Furthermore, mass storage device 404, such as a magnetic disk or optical disk, and its corresponding disk drive, can be coupled to computer system 400. Computer system 400 can also be coupled via bus 401 to a display device 421 for displaying information to a computer user such as a network manager. Display device 421 is used to display windows containing a graphical user interface to the available electronic assets managed by the electronic asset lending library. Display device 421 can include a frame buffer, specialized graphics rendering devices, a cathode ray tube (CRT), and/or flat pane display. An alphanumeric input device 422, including alphanumeric and other keys, is typically coupled to bus 401 for communicating information and command selections to processor 405. Another type of user input device is cursor control device 423, such as a mouse, a trackball, a pen, a touch screen, or cursor direction keys for communicating direction information and command selections to processor 405, and for controlling cursor movement on display device 421. This input device typically has two degrees of freedom in two axes, a first axis (e.g., the x-axis) and a second axis (e.g., the y-axis), which allows the device to specify positions in a plane. However, this invention should not be limited to input devices with only two degrees of freedom.
Another device that may be coupled to bus 401 is a hard copy device 424 which may be used for printing instructions, data, or other information on a medium such as paper, film, or similar types of media. Additionally, computer system 400 can be coupled to a device for sound recording, and/or playback 425, such as an audio digitizer coupled to a microphone for recording information. Further, the device may include a speaker that is coupled to a digital to analog (D/A) converter for playing back the digitized sounds.
Network interface card 426 is coupled to bus 401. Network interface card 426 is further coupled to an external computer network (not shown). Network interface card 426, in conjunction with appropriate data communications protocols (e.g., the TCP/IP suite of internetworking protocols), provide the means by which a electronic asset lending library operating on a general-purpose computer system 400 exchanges information with other devices coupled to the same computer network. Modem 427 is coupled to bus 401, and provides an alternate means of exchanging information with other devices for which a modem connection to an external computer network or device (not shown) can be established.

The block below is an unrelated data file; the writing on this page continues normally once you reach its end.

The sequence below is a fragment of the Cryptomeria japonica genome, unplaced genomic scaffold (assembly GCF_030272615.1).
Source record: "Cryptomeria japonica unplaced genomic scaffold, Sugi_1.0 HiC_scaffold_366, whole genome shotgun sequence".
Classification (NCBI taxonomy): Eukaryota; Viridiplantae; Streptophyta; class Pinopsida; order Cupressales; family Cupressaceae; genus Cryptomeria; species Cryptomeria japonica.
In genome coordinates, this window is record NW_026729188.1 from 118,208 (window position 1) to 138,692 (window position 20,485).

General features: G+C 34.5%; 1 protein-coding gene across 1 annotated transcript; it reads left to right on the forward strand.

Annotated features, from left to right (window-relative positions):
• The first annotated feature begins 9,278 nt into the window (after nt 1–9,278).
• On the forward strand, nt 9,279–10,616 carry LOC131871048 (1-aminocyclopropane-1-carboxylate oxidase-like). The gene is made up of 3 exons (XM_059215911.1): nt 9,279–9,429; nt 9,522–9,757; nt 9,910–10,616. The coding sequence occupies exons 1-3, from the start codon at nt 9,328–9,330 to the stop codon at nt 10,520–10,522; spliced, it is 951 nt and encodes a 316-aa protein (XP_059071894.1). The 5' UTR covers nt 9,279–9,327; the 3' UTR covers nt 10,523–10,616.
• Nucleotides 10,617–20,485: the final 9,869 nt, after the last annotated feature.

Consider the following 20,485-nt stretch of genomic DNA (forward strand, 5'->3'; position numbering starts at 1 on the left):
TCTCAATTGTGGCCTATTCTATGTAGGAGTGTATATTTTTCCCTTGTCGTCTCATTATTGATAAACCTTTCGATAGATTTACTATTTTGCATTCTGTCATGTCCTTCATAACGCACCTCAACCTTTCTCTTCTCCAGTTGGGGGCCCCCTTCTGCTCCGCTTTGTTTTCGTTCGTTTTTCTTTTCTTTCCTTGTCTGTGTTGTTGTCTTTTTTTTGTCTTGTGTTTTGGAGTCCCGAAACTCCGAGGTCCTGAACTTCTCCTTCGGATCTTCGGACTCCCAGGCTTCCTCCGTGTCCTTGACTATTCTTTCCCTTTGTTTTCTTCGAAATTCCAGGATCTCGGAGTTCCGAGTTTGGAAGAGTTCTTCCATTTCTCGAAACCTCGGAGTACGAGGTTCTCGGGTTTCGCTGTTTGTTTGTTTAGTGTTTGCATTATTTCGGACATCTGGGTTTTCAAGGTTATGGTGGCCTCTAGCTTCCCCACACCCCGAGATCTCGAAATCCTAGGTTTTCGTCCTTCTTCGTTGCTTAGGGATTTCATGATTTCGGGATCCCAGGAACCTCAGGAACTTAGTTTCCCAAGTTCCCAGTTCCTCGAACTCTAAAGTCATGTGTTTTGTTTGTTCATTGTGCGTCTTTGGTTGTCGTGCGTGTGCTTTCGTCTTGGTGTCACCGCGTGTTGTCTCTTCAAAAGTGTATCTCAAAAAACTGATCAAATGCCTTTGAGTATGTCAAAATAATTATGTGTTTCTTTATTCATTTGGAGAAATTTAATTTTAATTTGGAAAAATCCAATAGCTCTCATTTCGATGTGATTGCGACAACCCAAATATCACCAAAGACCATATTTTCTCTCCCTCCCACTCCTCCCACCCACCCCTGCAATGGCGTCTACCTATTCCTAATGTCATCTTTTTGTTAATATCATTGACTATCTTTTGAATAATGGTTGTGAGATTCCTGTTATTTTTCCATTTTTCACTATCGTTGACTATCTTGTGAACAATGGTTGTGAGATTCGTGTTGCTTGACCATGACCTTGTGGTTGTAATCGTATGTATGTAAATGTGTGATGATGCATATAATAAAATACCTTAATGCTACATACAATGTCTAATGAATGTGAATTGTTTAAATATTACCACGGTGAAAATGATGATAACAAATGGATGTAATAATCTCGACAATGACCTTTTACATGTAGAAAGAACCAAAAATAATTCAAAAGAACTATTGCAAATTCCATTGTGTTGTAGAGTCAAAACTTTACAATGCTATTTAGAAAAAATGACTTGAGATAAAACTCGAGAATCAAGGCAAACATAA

Computer system 400 and RPAC application software stored and executed therein as part of the RPAC method and apparatus operate in conjunction with an operating system with graphics capability, such as Microsoft's Windows operating system. Commercially available computer systems implementing the features of general-purpose computer system 400 include a broad range of operating system-based computers, including server computers, desktop computers, workstations, personal digital assistants, devices, or appliances. Furthermore, the present invention may be used in conjunction with various browser (e.g. Microsoft Internet Explorer or Netscape Navigator) and electronic mail applications (e.g. Microsoft Outlook, and Lotus Notes) or other messaging applications to yield an operational platform upon which an embodiment of the RPAC method and apparatus 100 may be implemented.
Referring now to FIGS. 5a-5 j, wherein one embodiment of the projector administration and control web pages generated by the HTTP/Web server 217 in response to the projector server 105 operating in conjunction with the host interface 240, the host discover interface 230 and the projector interface 220. Using a menu-based or other navigational aid, the RPAC user/administrator desiring to perform administrative tasks for a projector in the corporate enterprise's projector resources, navigates through the RPAC user interface to cause the display of an Administration page 510, as illustrated in FIG. 5a. The RPAC user/administrator can be a corporate employee other individual responsible for managing the projector resources for the corporate enterprise.
The Administration page 510 contains, among other items, at least five possible selections including a system setup selection 511 for entering projector host 105 information as shown in the System Setup page 516, and as illustrated in FIG. 5b; a projector setup selection 512 for entering projector specific information for the data video projector 140 itself as shown in the Projector Setup page 532, and as illustrated in FIG. 5e; the system status selection 513 for viewing the diagnostic and log information obtained through the projector interface 220 as shown in the System Status page 551, and as illustrated in FIG. 5i; the edit admin password selection 514 for editing the password for accessing the data video projector 140 as shown in the Edit Administration Password page 552, and as illustrated in FIG. 5j; and the logout selection 515.